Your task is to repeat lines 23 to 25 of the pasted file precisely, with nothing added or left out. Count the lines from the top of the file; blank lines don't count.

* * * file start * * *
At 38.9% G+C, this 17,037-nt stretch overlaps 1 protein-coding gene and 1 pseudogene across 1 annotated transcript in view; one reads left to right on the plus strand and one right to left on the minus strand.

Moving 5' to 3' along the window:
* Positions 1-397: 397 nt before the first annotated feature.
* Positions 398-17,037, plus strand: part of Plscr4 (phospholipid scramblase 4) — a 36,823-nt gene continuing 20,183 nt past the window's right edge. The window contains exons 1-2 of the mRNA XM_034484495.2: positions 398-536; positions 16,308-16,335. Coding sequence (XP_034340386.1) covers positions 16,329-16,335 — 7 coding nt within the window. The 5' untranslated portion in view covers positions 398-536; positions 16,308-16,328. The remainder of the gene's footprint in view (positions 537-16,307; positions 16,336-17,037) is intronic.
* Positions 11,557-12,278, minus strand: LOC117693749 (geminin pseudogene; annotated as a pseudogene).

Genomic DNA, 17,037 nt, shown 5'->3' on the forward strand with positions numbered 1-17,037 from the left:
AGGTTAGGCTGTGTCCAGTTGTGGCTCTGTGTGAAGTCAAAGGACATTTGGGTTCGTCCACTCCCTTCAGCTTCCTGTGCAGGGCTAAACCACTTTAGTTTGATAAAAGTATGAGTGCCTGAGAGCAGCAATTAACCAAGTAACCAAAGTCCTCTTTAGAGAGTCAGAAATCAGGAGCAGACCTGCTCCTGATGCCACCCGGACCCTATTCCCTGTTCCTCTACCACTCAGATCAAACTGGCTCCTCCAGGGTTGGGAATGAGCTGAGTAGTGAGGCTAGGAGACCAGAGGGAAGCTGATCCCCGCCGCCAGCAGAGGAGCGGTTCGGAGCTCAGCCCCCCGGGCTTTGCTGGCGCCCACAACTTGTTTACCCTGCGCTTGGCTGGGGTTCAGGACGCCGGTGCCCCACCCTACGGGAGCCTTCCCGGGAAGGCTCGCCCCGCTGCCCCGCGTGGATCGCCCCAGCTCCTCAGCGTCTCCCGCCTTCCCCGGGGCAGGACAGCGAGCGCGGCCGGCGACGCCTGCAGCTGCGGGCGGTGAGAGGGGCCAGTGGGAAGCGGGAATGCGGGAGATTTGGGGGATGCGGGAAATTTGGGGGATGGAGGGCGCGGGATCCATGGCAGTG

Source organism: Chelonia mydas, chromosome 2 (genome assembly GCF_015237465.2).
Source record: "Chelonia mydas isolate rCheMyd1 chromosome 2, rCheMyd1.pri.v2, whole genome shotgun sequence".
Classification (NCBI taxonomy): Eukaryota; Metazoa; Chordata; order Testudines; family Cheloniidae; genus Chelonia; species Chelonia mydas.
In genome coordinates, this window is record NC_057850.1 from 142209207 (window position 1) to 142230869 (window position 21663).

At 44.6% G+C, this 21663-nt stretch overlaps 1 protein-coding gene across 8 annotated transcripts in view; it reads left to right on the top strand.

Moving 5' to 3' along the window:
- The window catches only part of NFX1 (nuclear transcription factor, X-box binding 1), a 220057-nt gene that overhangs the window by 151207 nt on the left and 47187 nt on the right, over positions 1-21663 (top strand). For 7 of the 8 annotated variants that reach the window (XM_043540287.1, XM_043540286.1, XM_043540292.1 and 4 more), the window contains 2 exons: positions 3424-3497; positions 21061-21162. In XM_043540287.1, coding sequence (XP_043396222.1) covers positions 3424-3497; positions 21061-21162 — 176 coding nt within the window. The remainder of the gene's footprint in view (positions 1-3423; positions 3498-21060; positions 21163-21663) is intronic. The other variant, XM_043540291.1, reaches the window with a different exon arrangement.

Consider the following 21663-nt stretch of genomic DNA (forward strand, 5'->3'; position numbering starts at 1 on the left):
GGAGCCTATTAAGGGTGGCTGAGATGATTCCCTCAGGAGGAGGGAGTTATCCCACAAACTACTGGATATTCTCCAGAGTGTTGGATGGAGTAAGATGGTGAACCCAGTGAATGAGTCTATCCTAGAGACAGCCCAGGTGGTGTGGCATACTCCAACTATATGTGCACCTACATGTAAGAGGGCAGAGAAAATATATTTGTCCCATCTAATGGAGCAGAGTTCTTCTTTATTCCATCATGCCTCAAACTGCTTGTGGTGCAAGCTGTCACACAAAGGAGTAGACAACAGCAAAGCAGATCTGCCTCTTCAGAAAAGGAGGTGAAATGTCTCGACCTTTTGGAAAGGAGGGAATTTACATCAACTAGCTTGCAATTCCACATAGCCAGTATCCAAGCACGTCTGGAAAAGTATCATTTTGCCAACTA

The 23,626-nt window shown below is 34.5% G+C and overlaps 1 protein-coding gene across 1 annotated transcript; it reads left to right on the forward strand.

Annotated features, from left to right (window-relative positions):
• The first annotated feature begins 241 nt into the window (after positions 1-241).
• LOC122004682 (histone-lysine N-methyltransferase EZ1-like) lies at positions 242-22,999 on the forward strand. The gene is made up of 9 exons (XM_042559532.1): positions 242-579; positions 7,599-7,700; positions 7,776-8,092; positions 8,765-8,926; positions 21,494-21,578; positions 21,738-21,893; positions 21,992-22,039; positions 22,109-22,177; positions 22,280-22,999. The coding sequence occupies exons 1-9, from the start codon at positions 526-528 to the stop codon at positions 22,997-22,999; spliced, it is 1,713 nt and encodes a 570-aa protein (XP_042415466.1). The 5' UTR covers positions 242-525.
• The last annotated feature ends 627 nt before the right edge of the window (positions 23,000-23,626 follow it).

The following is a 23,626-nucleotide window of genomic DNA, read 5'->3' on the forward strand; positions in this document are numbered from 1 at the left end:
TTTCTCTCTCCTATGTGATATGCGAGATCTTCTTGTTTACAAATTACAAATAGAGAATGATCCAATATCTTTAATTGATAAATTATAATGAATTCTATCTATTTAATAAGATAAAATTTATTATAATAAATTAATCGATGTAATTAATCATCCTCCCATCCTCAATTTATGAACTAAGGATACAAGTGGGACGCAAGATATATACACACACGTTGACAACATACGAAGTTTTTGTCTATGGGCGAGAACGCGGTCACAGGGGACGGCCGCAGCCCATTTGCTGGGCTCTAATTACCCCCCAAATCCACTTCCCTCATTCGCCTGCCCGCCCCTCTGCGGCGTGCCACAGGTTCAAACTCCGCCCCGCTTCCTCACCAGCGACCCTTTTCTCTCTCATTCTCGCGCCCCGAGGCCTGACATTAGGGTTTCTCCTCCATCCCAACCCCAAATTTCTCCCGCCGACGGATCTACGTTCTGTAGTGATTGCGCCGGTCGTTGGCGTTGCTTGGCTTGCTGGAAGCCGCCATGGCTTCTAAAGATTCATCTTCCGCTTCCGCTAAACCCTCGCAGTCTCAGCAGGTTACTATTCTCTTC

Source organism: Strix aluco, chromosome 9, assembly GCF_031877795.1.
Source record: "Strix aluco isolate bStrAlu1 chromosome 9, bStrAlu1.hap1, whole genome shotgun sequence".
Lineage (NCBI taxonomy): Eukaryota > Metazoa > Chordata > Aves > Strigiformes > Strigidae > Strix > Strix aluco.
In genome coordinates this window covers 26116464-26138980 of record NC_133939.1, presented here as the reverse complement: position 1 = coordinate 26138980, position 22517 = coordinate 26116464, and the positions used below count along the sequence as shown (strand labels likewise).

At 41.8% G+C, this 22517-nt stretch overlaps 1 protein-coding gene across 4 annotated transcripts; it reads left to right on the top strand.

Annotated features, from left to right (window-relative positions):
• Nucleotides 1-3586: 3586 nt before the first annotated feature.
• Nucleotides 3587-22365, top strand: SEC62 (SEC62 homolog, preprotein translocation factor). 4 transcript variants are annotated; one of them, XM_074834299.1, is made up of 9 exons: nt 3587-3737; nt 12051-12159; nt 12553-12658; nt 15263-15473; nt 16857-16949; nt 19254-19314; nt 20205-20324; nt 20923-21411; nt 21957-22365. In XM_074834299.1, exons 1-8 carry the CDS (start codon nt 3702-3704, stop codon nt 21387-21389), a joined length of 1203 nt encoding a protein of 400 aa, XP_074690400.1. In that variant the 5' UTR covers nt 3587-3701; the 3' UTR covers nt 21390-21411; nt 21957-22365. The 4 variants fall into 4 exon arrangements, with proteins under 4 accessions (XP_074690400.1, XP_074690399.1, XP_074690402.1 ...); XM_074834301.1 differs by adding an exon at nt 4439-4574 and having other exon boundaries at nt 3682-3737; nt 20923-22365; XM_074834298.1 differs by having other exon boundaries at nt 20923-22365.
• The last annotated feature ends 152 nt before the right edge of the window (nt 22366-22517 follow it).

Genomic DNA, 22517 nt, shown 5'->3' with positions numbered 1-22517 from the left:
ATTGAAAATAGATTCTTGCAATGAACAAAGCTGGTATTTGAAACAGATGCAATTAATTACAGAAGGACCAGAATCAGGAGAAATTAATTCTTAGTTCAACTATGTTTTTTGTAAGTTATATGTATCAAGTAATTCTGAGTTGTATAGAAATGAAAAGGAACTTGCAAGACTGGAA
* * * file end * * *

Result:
TTTCTCTCTCCTATGTGATATGCGAGATCTTCTTGTTTACAAATTACAAATAGAGAATGATCCAATATCTTTAATTGATAAATTATAATGAATTCTATCTATTTAATAAGATAAAATTTATTATAATAAATTAATCGATGTAATTAATCATCCTCCCATCCTCAATTTATGAACTAAGGATACAAGTGGGACGCAAGATATATACACACACGTTGACAACATACGAAGTTTTTGTCTATGGGCGAGAACGCGGTCACAGGGGACGGCCGCAGCCCATTTGCTGGGCTCTAATTACCCCCCAAATCCACTTCCCTCATTCGCCTGCCCGCCCCTCTGCGGCGTGCCACAGGTTCAAACTCCGCCCCGCTTCCTCACCAGCGACCCTTTTCTCTCTCATTCTCGCGCCCCGAGGCCTGACATTAGGGTTTCTCCTCCATCCCAACCCCAAATTTCTCCCGCCGACGGATCTACGTTCTGTAGTGATTGCGCCGGTCGTTGGCGTTGCTTGGCTTGCTGGAAGCCGCCATGGCTTCTAAAGATTCATCTTCCGCTTCCGCTAAACCCTCGCAGTCTCAGCAGGTTACTATTCTCTTC

Source organism: Strix aluco, chromosome 9, assembly GCF_031877795.1.
Source record: "Strix aluco isolate bStrAlu1 chromosome 9, bStrAlu1.hap1, whole genome shotgun sequence".